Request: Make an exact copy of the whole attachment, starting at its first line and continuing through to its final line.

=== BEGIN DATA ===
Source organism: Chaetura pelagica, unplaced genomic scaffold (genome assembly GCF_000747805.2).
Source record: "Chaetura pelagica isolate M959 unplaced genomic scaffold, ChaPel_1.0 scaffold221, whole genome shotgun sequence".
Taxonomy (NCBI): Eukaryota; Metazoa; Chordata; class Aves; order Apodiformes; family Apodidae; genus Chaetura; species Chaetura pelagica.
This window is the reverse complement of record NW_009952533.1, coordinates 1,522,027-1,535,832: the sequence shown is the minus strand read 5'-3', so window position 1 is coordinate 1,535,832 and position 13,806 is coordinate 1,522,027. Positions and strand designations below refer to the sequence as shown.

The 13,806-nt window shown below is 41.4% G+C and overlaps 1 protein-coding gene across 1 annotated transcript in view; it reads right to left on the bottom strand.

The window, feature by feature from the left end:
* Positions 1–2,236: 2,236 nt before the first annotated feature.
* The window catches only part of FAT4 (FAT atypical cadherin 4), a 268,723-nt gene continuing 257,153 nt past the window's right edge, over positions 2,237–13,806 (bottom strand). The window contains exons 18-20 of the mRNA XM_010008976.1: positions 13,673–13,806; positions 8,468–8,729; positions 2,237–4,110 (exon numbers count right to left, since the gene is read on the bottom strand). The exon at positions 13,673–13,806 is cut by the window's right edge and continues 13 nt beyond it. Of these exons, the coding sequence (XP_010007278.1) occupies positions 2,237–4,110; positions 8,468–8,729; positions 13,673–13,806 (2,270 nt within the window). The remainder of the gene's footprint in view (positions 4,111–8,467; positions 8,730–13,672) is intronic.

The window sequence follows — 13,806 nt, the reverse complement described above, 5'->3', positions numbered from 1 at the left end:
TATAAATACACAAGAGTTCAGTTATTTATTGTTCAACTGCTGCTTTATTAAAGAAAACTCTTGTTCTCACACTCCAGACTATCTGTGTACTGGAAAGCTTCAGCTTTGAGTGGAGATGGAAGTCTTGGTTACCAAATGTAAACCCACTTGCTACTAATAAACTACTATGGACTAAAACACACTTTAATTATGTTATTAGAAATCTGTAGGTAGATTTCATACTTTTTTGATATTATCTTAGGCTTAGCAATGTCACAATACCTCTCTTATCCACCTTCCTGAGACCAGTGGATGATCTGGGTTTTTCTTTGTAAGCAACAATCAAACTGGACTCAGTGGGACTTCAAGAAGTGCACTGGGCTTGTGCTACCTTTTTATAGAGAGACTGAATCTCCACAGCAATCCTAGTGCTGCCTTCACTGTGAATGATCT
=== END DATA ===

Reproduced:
Source organism: Chaetura pelagica, unplaced genomic scaffold (genome assembly GCF_000747805.2).
Source record: "Chaetura pelagica isolate M959 unplaced genomic scaffold, ChaPel_1.0 scaffold221, whole genome shotgun sequence".
Taxonomy (NCBI): Eukaryota; Metazoa; Chordata; class Aves; order Apodiformes; family Apodidae; genus Chaetura; species Chaetura pelagica.
This window is the reverse complement of record NW_009952533.1, coordinates 1,522,027-1,535,832: the sequence shown is the minus strand read 5'-3', so window position 1 is coordinate 1,535,832 and position 13,806 is coordinate 1,522,027. Positions and strand designations below refer to the sequence as shown.

The 13,806-nt window shown below is 41.4% G+C and overlaps 1 protein-coding gene across 1 annotated transcript in view; it reads right to left on the bottom strand.

The window, feature by feature from the left end:
* Positions 1–2,236: 2,236 nt before the first annotated feature.
* The window catches only part of FAT4 (FAT atypical cadherin 4), a 268,723-nt gene continuing 257,153 nt past the window's right edge, over positions 2,237–13,806 (bottom strand). The window contains exons 18-20 of the mRNA XM_010008976.1: positions 13,673–13,806; positions 8,468–8,729; positions 2,237–4,110 (exon numbers count right to left, since the gene is read on the bottom strand). The exon at positions 13,673–13,806 is cut by the window's right edge and continues 13 nt beyond it. Of these exons, the coding sequence (XP_010007278.1) occupies positions 2,237–4,110; positions 8,468–8,729; positions 13,673–13,806 (2,270 nt within the window). The remainder of the gene's footprint in view (positions 4,111–8,467; positions 8,730–13,672) is intronic.

The window sequence follows — 13,806 nt, the reverse complement described above, 5'->3', positions numbered from 1 at the left end:
TATAAATACACAAGAGTTCAGTTATTTATTGTTCAACTGCTGCTTTATTAAAGAAAACTCTTGTTCTCACACTCCAGACTATCTGTGTACTGGAAAGCTTCAGCTTTGAGTGGAGATGGAAGTCTTGGTTACCAAATGTAAACCCACTTGCTACTAATAAACTACTATGGACTAAAACACACTTTAATTATGTTATTAGAAATCTGTAGGTAGATTTCATACTTTTTTGATATTATCTTAGGCTTAGCAATGTCACAATACCTCTCTTATCCACCTTCCTGAGACCAGTGGATGATCTGGGTTTTTCTTTGTAAGCAACAATCAAACTGGACTCAGTGGGACTTCAAGAAGTGCACTGGGCTTGTGCTACCTTTTTATAGAGAGACTGAATCTCCACAGCAATCCTAGTGCTGCCTTCACTGTGAATGATCT